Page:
More Than 42,000 People and 51 Groups in 18 States Ask EPA to Protect Kids From Pesticides

For Immediate Release

Contact: 

Kathleen Sutcliffe, Earthjustice, (202) 667-4500, ext. 235

More Than 42,000 People and 51 Groups in 18 States Ask EPA to Protect Kids From Pesticides

Sign on to petition for long term protections, immediate no-spray buffer zones where kids live, learn, play

LINDSAY, CA - Genoveva Galvez knows there are pesticides inside her 14-year-old
body. What she really wants to know is this: how does she get rid of
them?

Genoveva and her family live surrounded by orange and olive trees in
this small Central Valley town. When the cropdusters spray nearby, the
sickly smell burns their eyes and sends them reeling indoors (click here to view a video.)

Nearly a billion pounds of pesticides are sprayed in fields and
orchards across the country each year. But as families like Genoveva's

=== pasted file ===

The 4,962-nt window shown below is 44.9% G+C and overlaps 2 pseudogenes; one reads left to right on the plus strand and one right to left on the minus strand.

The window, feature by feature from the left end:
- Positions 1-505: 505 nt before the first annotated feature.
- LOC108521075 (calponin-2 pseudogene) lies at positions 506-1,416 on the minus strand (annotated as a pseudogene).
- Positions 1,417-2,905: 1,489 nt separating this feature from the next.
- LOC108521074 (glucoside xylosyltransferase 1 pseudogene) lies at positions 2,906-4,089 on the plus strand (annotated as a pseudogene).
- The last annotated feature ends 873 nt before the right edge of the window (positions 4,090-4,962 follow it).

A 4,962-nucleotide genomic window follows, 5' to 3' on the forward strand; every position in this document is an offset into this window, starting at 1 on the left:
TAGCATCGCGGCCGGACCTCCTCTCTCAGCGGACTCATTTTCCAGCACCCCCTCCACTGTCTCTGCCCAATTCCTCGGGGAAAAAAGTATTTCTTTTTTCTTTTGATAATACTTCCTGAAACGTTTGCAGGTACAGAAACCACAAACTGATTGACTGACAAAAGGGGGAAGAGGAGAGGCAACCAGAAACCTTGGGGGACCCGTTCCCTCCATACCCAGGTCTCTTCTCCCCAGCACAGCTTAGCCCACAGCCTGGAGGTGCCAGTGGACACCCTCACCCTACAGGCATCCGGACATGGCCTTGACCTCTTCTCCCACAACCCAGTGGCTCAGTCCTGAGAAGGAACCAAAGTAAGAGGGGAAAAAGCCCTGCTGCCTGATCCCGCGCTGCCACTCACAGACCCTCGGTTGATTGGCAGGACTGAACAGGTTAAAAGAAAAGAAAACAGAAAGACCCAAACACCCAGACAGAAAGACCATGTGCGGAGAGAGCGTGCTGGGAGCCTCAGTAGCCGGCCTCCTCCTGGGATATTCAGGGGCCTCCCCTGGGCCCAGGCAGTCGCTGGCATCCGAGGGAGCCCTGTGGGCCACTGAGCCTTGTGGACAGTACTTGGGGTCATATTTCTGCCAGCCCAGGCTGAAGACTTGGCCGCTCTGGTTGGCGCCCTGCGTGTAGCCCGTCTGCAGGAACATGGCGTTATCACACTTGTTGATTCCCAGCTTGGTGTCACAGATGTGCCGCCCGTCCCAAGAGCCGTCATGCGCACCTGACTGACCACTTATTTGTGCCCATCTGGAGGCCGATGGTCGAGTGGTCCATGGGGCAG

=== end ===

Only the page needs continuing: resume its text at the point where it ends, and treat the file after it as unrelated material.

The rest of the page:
can tell you: those pesticides don't always stay where they're sprayed.

That's why some 42,000 people and 51 groups in 18 states have publicly supported a petition
asking the U.S. Environmental Protection Agency to set safety standards
protecting children who grow up near farms from the harmful effects of
pesticide 'drift' --
the toxic spray or vapor that travels from treated fields. The petition
also asks the agency to immediately adopt no-spray buffer zones around
homes, schools, parks and daycare centers for the most dangerous and
drift-prone pesticides.

The deadline for public comment on the petition before EPA was midnight Friday.

The public interest law firms Earthjustice and Farmworker Justice
filed the petition in October on behalf of farm worker groups United
Farm Workers, Oregon-based Pineros y Campesinos Unidos del Noroeste,
California Rural Legal Assistance Foundation, and the Farm Labor
Organizing Committee, AFL-CIO as well as Physicians for Social
Responsibility, Washington-based Sea Mar Community Health Center,
Pesticide Action Network, and the million-plus member MomsRising.org

Genoveva's story is not unique. From apple orchards in Washington to
potato fields in Florida, poisonous pesticide 'clouds' plague the